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The early American farmhouses were simply built homes with wooden clapboard siding and constructed on flat land. Many were built with porches that also functioned as outdoor storage space. Since close proximity to water was extremely important, farmhouses were often located next to lakes or rivers. The interiors were quite cramped with low ceilings, small doors and narrow stairways. However, the kitchens were usually more spacious and provided ample workspace, despite the lack of cabinets.

 

Southern country farmhouse

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Through the years, the farmhouse design evolved and began incorporating a wide variety of different styles and architectures. They began quite modest in scale and size, but grew into bigger and better homes as families and prosperity increased. The farmhouse is most recognizable by its core design elements that consist of covered porches, white paint, dormer windows and classic symmetry of the windows and doors. The front of the home would be the formal gathering spaces, while the laundry, kitchen and other chore-like rooms were located at the rear. The farmhouse design became a combination of several styles of architecture, including Cape Cod, Salt Box, Colonial, Greek Revival and Southern Plantation. While the addition of other styles and the combination of the timeless design attracted homebuyers and builders, farmhouses were still relied upon for their practicality and proximity of the surrounding land.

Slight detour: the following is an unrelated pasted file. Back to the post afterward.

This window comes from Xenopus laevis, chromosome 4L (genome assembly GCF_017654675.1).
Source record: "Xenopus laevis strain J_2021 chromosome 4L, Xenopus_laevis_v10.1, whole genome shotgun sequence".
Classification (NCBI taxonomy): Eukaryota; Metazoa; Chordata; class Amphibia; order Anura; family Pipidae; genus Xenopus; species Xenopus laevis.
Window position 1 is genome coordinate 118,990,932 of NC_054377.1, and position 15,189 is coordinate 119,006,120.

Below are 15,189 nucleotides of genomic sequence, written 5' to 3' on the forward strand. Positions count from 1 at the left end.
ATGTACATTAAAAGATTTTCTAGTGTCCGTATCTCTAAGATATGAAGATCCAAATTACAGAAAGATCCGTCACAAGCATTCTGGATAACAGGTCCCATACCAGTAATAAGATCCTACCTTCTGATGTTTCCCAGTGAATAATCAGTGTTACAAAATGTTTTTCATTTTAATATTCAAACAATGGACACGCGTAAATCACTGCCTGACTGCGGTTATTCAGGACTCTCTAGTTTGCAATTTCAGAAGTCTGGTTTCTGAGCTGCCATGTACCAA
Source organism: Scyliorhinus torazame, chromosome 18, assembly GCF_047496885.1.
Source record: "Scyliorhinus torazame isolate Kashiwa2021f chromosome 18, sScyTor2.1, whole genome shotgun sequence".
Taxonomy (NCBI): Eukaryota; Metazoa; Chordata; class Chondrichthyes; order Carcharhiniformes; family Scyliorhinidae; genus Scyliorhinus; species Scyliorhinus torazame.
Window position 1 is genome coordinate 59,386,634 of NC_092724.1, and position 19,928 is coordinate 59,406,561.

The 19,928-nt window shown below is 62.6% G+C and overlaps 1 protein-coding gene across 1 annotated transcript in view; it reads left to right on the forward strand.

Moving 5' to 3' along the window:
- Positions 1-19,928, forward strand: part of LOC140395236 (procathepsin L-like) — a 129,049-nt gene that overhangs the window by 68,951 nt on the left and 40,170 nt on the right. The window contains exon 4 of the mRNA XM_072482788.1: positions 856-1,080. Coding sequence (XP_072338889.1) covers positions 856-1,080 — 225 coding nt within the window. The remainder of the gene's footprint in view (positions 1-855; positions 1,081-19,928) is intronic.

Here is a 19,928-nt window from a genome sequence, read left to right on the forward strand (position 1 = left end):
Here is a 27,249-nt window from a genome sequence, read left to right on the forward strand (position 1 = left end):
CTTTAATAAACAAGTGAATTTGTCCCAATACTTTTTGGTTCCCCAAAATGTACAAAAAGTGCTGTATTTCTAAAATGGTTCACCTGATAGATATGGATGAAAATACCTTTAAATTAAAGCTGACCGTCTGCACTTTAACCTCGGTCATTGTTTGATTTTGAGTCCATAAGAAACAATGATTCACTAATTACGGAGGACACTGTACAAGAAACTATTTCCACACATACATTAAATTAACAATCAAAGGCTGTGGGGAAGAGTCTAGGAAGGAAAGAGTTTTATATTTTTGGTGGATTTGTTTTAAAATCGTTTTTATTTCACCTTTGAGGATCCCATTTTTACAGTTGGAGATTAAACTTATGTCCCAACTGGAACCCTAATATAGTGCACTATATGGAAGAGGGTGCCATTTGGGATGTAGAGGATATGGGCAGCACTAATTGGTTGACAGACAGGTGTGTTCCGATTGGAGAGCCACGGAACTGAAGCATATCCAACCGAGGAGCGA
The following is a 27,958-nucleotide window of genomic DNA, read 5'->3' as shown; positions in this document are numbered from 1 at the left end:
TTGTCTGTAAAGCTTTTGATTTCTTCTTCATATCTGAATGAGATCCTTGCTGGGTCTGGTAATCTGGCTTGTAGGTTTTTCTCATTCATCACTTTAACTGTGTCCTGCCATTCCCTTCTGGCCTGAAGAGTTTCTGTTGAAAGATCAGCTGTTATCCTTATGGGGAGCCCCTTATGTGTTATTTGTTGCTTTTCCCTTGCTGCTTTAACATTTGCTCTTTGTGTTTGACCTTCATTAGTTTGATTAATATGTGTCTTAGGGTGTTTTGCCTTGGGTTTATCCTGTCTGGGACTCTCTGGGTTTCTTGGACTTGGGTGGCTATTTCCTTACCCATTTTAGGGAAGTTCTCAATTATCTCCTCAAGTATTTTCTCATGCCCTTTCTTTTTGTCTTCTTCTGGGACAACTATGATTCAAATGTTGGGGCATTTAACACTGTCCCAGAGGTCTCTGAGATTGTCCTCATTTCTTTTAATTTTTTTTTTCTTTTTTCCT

Farmhouse with covered front porch

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Modern farmhouses of today’s era behave as a nostalgic outlook of home design and an ode to America’s past. New homeowners have had increased interest with the classic American Farmhouse, mostly thanks to its appealing sentimental qualities. The charming character of a simpler time is attractive to many people in this currently increasing urban setting. The reality of hard living has been eliminated and many other popular styles have been incorporated into the farmhouse design, such as more open spaces and multi-purpose rooms. Even though the conveniences of bathrooms, larger closets and laundry rooms have thrown off the symmetrical balance of windows and doors, the farmhouse of today still captures the timeless fashion of country grace, charm, and love of the land.

From the simple times of early America to the present era of electronic and architectural advancement, the farmhouse design still remains popular among many people in the United States. They successfully merge the old with the new and are constantly evolving to include new and fresh ideas. However, at the end of the day, the farmhouse design always falls back on its love of the surrounding country land and the nostalgia of a simple life and architectural history of America.

 

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Here are some related articles:

- The History of French Creole Architecture